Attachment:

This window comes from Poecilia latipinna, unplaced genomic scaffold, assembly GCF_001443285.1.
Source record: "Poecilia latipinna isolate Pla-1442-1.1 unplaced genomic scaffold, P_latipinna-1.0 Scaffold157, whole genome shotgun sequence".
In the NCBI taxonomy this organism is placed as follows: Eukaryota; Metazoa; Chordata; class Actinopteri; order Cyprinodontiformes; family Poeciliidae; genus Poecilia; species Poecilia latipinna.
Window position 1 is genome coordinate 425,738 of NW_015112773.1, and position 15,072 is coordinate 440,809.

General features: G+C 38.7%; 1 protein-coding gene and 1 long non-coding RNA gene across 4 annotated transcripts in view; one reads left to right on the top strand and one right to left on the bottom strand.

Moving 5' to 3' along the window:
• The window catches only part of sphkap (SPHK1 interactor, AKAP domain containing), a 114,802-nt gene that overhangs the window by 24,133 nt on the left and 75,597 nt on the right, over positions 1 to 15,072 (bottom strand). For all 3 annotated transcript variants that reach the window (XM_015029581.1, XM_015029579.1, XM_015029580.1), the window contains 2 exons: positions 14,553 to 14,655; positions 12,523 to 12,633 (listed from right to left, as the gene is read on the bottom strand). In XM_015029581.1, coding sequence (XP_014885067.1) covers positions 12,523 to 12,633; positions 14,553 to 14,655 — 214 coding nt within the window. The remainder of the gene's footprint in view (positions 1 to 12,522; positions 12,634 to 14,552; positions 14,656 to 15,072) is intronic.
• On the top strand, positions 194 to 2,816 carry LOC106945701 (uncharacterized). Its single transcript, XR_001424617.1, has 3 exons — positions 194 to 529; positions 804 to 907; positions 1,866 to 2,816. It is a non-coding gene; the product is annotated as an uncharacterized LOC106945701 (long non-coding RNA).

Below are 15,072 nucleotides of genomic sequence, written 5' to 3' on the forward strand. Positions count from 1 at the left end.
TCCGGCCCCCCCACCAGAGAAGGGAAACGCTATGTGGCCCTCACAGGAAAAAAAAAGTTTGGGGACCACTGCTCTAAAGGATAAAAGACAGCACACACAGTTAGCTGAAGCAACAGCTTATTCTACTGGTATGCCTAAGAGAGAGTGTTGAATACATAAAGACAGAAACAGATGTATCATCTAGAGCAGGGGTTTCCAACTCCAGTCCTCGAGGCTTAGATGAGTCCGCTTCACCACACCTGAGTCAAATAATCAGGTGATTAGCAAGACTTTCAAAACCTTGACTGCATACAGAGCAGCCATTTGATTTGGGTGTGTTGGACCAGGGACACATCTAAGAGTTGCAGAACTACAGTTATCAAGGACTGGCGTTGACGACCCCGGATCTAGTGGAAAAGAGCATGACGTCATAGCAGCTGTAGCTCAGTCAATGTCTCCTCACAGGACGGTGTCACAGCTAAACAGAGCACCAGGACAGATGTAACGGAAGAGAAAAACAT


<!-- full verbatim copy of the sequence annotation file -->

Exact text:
This window comes from Poecilia latipinna, unplaced genomic scaffold, assembly GCF_001443285.1.
Source record: "Poecilia latipinna isolate Pla-1442-1.1 unplaced genomic scaffold, P_latipinna-1.0 Scaffold157, whole genome shotgun sequence".
In the NCBI taxonomy this organism is placed as follows: Eukaryota; Metazoa; Chordata; class Actinopteri; order Cyprinodontiformes; family Poeciliidae; genus Poecilia; species Poecilia latipinna.
Window position 1 is genome coordinate 425,738 of NW_015112773.1, and position 15,072 is coordinate 440,809.

General features: G+C 38.7%; 1 protein-coding gene and 1 long non-coding RNA gene across 4 annotated transcripts in view; one reads left to right on the top strand and one right to left on the bottom strand.

Moving 5' to 3' along the window:
• The window catches only part of sphkap (SPHK1 interactor, AKAP domain containing), a 114,802-nt gene that overhangs the window by 24,133 nt on the left and 75,597 nt on the right, over positions 1 to 15,072 (bottom strand). For all 3 annotated transcript variants that reach the window (XM_015029581.1, XM_015029579.1, XM_015029580.1), the window contains 2 exons: positions 14,553 to 14,655; positions 12,523 to 12,633 (listed from right to left, as the gene is read on the bottom strand). In XM_015029581.1, coding sequence (XP_014885067.1) covers positions 12,523 to 12,633; positions 14,553 to 14,655 — 214 coding nt within the window. The remainder of the gene's footprint in view (positions 1 to 12,522; positions 12,634 to 14,552; positions 14,656 to 15,072) is intronic.
• On the top strand, positions 194 to 2,816 carry LOC106945701 (uncharacterized). Its single transcript, XR_001424617.1, has 3 exons — positions 194 to 529; positions 804 to 907; positions 1,866 to 2,816. It is a non-coding gene; the product is annotated as an uncharacterized LOC106945701 (long non-coding RNA).

Below are 15,072 nucleotides of genomic sequence, written 5' to 3' on the forward strand. Positions count from 1 at the left end.
TCCGGCCCCCCCACCAGAGAAGGGAAACGCTATGTGGCCCTCACAGGAAAAAAAAAGTTTGGGGACCACTGCTCTAAAGGATAAAAGACAGCACACACAGTTAGCTGAAGCAACAGCTTATTCTACTGGTATGCCTAAGAGAGAGTGTTGAATACATAAAGACAGAAACAGATGTATCATCTAGAGCAGGGGTTTCCAACTCCAGTCCTCGAGGCTTAGATGAGTCCGCTTCACCACACCTGAGTCAAATAATCAGGTGATTAGCAAGACTTTCAAAACCTTGACTGCATACAGAGCAGCCATTTGATTTGGGTGTGTTGGACCAGGGACACATCTAAGAGTTGCAGAACTACAGTTATCAAGGACTGGCGTTGACGACCCCGGATCTAGTGGAAAAGAGCATGACGTCATAGCAGCTGTAGCTCAGTCAATGTCTCCTCACAGGACGGTGTCACAGCTAAACAGAGCACCAGGACAGATGTAACGGAAGAGAAAAACAT